COLUMBUS, OHIO — Washington Prime Group (NYSE: WPG), an Ohio-based owner-operator of regional malls and shopping centers, has filed for Chapter 11 bankruptcy in the U.S. Bankruptcy Court for the Southern District of Texas.
WPG cited insurmountable operating challenges tied to the COVID-19 pandemic as the primary catalyst behind the move. Against that backdrop, both CNBC and Reuters reported that many of the company’s tenants were unable to pay rent at various points in time over the last 16 months as public health mandates and lockdowns decimated foot traffic throughout the brick-and-mortar retail market.
The company, which was originally spun off by Simon Property Group in 2014, has negotiated a restructuring support agreement with its primary creditors, led by Connecticut-based private equity firm SVP Global, which hold approximately 73 percent of WPG’s outstanding corporate debt.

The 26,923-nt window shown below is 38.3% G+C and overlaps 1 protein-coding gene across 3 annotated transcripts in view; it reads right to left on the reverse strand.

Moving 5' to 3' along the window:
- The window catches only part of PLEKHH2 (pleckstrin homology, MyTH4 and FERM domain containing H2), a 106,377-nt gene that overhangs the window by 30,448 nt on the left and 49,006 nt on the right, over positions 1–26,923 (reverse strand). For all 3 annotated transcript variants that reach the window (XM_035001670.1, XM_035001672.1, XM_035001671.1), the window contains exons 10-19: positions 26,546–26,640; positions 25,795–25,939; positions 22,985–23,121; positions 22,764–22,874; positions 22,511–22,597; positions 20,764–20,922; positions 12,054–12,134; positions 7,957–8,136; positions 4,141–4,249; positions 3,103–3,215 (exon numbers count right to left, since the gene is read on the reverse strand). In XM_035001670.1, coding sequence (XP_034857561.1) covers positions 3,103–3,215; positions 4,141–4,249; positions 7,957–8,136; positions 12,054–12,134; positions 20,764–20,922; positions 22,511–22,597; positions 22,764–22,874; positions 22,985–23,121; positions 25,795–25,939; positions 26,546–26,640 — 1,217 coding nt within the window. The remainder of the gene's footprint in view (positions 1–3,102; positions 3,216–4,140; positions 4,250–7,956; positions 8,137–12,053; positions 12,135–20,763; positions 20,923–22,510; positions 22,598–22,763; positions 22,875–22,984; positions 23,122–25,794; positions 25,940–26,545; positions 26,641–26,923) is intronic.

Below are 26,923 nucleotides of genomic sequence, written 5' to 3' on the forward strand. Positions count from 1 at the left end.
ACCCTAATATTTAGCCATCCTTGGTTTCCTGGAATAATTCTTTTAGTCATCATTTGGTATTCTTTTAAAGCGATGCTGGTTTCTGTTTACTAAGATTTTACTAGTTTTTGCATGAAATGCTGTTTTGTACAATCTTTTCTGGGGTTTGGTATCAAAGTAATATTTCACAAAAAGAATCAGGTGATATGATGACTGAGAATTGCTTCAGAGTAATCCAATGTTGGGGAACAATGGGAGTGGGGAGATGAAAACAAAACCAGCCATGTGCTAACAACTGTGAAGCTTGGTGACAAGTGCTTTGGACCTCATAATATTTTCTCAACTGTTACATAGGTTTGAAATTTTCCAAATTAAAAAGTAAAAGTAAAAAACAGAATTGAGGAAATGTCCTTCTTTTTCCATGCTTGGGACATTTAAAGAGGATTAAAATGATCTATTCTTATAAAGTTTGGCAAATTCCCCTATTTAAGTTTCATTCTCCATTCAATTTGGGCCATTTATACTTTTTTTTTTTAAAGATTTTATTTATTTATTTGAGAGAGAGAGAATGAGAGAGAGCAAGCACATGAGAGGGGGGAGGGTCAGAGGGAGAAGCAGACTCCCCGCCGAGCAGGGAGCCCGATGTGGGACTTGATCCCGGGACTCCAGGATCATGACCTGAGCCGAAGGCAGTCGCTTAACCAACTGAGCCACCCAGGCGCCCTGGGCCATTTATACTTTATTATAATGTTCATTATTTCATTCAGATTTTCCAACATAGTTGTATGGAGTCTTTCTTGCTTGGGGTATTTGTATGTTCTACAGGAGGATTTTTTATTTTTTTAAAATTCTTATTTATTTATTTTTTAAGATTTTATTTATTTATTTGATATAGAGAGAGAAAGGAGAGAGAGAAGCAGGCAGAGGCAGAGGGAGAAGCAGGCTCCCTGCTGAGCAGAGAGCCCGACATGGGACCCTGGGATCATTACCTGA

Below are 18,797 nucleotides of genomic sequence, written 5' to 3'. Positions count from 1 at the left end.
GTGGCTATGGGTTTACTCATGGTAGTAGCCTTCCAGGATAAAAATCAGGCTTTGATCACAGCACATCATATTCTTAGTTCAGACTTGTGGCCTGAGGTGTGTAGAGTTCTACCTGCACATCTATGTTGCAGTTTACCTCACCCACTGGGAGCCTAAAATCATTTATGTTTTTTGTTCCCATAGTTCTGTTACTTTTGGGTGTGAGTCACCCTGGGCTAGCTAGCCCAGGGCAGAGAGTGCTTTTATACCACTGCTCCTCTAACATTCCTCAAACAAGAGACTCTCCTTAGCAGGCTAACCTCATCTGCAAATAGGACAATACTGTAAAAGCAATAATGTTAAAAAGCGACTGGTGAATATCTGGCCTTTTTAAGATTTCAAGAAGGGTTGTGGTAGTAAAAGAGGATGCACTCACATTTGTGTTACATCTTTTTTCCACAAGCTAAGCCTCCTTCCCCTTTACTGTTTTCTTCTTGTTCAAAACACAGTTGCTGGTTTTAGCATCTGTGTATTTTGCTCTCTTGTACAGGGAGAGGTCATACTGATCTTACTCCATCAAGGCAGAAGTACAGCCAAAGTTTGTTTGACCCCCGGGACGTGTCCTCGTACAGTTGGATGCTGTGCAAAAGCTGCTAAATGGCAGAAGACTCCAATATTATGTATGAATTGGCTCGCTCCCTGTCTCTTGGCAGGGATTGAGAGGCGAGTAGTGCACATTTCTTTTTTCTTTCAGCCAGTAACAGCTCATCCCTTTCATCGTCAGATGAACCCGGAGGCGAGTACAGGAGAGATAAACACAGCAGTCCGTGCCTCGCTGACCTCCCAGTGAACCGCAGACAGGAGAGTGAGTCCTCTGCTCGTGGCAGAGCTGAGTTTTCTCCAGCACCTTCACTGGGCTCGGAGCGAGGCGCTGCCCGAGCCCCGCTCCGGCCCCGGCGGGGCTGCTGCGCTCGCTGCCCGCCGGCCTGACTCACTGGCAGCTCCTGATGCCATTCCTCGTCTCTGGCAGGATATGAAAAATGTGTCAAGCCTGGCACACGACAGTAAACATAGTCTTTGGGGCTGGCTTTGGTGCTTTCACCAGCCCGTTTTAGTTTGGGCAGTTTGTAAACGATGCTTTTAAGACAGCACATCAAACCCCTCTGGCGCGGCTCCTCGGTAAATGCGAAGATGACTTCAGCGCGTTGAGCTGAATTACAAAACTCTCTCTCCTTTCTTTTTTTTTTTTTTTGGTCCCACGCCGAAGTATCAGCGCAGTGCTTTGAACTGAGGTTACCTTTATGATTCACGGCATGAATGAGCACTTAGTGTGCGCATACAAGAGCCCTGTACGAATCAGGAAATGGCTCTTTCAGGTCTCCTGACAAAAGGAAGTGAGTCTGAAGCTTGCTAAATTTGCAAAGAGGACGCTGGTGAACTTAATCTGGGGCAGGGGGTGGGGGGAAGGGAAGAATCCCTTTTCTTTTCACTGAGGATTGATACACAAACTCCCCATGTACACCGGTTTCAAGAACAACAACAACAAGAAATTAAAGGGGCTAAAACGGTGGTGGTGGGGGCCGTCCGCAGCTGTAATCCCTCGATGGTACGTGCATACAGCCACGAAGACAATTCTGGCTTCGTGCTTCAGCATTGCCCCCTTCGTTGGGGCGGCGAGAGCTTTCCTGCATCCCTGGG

The agreement also allows WPG to deleverage its balance sheet by nearly $950 million through the equitization of unsecured notes and a $190 million paydown of WPG’s revolving credit and term loan facilities. Lastly, the RSA provides for an effective four-year extension of the remaining credit facility debt.
In addition, WPG has secured $100 million in debtor-in-possession financing to fund its daily operations as it works to restructure its debt load. The company stated that it expects its roughly 100 properties totaling some 56 million square feet of shopping, dining and entertainment space to remain open throughout the debt restructuring process.
“During the financial restructuring, we will continue to work toward maximizing the value of our assets and our operating infrastructure,” says company CEO Lou Conforti. “We expect operations to continue in the ordinary course for the benefit of our guests, tenants, vendors, stakeholders and colleagues.”
Kirkland & Ellis LLP is serving as legal counsel to the company, and Alvarez & Marsal North America LLC is serving as restructuring advisor.
WPG’s stock price opened at $2 per share on Monday, June 14, down from $9 per share a year ago. The stock price traded as high as $3.25 per share following the announcement of the Chapter 11 bankruptcy decision.
— Taylor Williams